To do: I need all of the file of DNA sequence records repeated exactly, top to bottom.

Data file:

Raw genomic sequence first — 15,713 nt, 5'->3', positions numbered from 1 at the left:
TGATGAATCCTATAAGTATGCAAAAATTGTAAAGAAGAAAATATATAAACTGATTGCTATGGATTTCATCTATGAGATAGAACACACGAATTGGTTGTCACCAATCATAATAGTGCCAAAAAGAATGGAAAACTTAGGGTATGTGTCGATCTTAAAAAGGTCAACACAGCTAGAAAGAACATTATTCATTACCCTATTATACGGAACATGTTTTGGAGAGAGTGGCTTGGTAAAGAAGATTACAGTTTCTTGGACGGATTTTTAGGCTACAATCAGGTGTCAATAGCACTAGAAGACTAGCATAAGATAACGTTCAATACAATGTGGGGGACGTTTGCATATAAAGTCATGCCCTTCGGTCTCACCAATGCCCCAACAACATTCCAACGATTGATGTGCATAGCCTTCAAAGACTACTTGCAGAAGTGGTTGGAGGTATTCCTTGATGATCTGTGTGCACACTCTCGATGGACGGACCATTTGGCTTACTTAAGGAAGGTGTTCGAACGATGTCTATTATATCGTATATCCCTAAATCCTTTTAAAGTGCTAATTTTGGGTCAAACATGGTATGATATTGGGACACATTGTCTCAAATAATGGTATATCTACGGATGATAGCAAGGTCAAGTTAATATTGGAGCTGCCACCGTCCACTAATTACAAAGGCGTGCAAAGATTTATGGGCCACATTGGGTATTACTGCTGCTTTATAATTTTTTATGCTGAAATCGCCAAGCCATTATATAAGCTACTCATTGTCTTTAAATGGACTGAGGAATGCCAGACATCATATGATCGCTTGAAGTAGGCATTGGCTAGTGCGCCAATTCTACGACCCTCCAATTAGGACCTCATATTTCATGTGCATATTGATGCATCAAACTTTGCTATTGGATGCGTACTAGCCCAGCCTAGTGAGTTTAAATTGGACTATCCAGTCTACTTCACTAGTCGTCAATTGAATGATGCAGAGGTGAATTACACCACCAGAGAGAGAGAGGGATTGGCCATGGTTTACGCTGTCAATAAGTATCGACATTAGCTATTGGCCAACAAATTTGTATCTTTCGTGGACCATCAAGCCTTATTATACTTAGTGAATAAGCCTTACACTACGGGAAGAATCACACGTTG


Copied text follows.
Raw genomic sequence first — 15,713 nt, 5'->3', positions numbered from 1 at the left:
TGATGAATCCTATAAGTATGCAAAAATTGTAAAGAAGAAAATATATAAACTGATTGCTATGGATTTCATCTATGAGATAGAACACACGAATTGGTTGTCACCAATCATAATAGTGCCAAAAAGAATGGAAAACTTAGGGTATGTGTCGATCTTAAAAAGGTCAACACAGCTAGAAAGAACATTATTCATTACCCTATTATACGGAACATGTTTTGGAGAGAGTGGCTTGGTAAAGAAGATTACAGTTTCTTGGACGGATTTTTAGGCTACAATCAGGTGTCAATAGCACTAGAAGACTAGCATAAGATAACGTTCAATACAATGTGGGGGACGTTTGCATATAAAGTCATGCCCTTCGGTCTCACCAATGCCCCAACAACATTCCAACGATTGATGTGCATAGCCTTCAAAGACTACTTGCAGAAGTGGTTGGAGGTATTCCTTGATGATCTGTGTGCACACTCTCGATGGACGGACCATTTGGCTTACTTAAGGAAGGTGTTCGAACGATGTCTATTATATCGTATATCCCTAAATCCTTTTAAAGTGCTAATTTTGGGTCAAACATGGTATGATATTGGGACACATTGTCTCAAATAATGGTATATCTACGGATGATAGCAAGGTCAAGTTAATATTGGAGCTGCCACCGTCCACTAATTACAAAGGCGTGCAAAGATTTATGGGCCACATTGGGTATTACTGCTGCTTTATAATTTTTTATGCTGAAATCGCCAAGCCATTATATAAGCTACTCATTGTCTTTAAATGGACTGAGGAATGCCAGACATCATATGATCGCTTGAAGTAGGCATTGGCTAGTGCGCCAATTCTACGACCCTCCAATTAGGACCTCATATTTCATGTGCATATTGATGCATCAAACTTTGCTATTGGATGCGTACTAGCCCAGCCTAGTGAGTTTAAATTGGACTATCCAGTCTACTTCACTAGTCGTCAATTGAATGATGCAGAGGTGAATTACACCACCAGAGAGAGAGAGGGATTGGCCATGGTTTACGCTGTCAATAAGTATCGACATTAGCTATTGGCCAACAAATTTGTATCTTTCGTGGACCATCAAGCCTTATTATACTTAGTGAATAAGCCTTACACTACGGGAAGAATCACACGTTG